There’s a cluster of taxi garages under the el, just around the corner from me. The mechanics bang battered cabs back into shape, swap in good parts for bad, spray-paint them yellow (or now, often, apple green), and send them back out onto the street. Sometimes I stop to watch.
Today I came across a burnt-out wreck in front of one of the garages (they’re closed on Sundays). The cab’s front end and engine block were in fine shape, as were the fenders and tires. It hadn’t been in an accident on the road. Whether someone had torched it or somehow it just caught fire, I couldn’t tell.
The inside of the cab was a congealed stew of melted foam, plastic, pleather; broken glass, tangles of wires, scorched computer circuit boards; exposed aluminum and steel here and there—the skeleton revealed; and lingering everywhere, the unmistakable smell man-made materials give off when they’re set on fire.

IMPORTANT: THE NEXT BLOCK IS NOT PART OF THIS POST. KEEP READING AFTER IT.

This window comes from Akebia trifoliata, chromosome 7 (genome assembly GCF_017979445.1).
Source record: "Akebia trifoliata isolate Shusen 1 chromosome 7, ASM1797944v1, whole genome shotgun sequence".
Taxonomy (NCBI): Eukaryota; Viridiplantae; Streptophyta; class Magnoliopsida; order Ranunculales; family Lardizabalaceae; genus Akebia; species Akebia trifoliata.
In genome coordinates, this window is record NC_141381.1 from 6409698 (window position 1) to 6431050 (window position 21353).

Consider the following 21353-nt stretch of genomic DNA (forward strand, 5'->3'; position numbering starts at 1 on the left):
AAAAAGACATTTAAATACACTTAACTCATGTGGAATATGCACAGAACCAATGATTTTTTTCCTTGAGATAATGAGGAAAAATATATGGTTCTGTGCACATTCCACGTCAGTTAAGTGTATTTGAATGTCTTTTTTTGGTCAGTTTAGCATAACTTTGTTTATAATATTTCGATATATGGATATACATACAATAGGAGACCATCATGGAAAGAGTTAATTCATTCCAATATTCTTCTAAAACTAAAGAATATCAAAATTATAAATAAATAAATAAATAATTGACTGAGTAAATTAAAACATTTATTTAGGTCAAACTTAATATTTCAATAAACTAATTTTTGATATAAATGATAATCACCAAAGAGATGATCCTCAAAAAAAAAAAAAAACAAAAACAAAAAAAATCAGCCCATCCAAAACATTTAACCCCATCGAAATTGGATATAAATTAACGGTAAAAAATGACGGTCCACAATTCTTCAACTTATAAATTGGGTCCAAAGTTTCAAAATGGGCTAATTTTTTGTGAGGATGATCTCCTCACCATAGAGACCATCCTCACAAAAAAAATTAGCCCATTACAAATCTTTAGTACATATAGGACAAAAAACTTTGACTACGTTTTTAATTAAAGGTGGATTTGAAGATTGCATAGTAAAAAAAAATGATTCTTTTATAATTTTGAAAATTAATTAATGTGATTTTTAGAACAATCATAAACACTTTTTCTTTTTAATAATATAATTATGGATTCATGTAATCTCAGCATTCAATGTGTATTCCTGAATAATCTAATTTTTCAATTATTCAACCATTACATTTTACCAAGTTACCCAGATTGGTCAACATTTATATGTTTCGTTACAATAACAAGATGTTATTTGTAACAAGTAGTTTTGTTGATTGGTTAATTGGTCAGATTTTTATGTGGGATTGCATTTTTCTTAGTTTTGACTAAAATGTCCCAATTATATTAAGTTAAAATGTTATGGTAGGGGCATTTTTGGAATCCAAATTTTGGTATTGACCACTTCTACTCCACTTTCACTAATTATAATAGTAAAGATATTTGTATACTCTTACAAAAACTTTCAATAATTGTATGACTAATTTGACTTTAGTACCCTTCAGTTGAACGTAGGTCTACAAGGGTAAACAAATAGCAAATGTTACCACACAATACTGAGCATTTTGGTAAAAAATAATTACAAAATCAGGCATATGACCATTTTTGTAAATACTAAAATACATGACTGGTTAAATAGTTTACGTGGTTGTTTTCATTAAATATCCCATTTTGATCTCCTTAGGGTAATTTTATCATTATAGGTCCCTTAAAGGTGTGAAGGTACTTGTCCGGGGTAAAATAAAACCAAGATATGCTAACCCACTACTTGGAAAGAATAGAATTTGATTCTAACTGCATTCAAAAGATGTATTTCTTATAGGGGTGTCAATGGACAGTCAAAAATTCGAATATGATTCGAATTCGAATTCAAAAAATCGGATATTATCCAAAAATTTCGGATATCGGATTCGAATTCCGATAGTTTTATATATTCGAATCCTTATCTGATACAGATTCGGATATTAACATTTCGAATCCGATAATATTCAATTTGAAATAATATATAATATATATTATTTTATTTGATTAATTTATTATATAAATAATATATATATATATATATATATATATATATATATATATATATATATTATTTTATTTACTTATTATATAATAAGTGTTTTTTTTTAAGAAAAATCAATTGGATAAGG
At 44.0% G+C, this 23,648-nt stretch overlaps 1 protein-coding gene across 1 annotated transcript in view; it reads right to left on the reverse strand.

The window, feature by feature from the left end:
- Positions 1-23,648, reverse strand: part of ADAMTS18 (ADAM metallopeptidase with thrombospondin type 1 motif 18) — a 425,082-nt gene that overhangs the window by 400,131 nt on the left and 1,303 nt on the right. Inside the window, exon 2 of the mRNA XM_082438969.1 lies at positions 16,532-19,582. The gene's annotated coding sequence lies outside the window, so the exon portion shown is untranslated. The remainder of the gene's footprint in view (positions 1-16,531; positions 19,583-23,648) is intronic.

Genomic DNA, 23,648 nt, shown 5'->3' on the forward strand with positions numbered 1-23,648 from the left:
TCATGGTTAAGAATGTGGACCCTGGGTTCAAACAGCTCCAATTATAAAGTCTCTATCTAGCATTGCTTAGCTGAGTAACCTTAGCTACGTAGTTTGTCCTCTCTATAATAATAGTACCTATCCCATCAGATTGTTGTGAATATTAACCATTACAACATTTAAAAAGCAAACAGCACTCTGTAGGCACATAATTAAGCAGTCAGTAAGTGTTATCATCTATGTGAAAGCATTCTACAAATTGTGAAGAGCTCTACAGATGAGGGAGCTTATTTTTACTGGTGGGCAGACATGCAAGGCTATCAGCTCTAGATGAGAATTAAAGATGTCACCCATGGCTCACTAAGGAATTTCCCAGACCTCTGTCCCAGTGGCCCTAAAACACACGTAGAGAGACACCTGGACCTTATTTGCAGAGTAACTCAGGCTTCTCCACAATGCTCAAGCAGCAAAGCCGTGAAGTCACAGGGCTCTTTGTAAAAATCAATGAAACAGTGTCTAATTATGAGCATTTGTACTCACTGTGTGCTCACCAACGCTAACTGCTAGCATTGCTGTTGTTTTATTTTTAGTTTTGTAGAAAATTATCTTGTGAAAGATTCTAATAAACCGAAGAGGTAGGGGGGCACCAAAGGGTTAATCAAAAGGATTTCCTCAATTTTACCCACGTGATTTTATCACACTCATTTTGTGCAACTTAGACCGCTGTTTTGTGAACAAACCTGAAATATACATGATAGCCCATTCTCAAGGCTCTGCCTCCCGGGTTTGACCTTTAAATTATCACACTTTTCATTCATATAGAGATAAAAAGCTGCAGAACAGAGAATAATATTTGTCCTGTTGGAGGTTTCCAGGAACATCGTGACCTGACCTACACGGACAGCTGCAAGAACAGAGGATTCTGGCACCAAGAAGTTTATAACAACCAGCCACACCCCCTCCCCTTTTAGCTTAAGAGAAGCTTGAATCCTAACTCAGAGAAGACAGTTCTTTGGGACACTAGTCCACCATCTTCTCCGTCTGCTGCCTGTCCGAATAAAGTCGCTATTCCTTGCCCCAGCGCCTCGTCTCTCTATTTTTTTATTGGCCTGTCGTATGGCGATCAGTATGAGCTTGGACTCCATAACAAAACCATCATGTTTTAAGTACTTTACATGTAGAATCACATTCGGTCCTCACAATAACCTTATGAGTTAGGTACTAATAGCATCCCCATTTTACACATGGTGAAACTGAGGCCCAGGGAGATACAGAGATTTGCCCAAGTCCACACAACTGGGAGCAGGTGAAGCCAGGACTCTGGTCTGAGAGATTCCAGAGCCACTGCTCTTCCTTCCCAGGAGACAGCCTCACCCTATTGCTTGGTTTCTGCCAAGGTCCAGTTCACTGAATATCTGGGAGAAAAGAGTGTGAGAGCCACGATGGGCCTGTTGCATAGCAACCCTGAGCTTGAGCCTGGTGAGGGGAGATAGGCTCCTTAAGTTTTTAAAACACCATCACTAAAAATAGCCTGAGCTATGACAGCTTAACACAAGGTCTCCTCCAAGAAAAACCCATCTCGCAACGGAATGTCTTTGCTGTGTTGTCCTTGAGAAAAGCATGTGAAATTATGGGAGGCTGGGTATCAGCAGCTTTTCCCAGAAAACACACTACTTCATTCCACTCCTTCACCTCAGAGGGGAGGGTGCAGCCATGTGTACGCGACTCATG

A thick book was lying on the floor by the front passenger seat. I tried to lift the cover, but it was encased in melted foam. I bent away a few of the charred pages and looked at the unfamiliar script, Bengali as far as I could tell. The paper stock and the quality of the print suggested that the book was not an inexpensive volume. It had been made to last.
I didn’t find any sign in the vehicle itself (or in the news) that anyone had been hurt. With any luck, the worst of it was the loss of the book. Tomorrow morning, or whenever they get around to it, the guys at the garage will pick over the remains, salvage what’s worth salvaging, and have the rest hauled away.
- Making News
- Crushing It in Cranston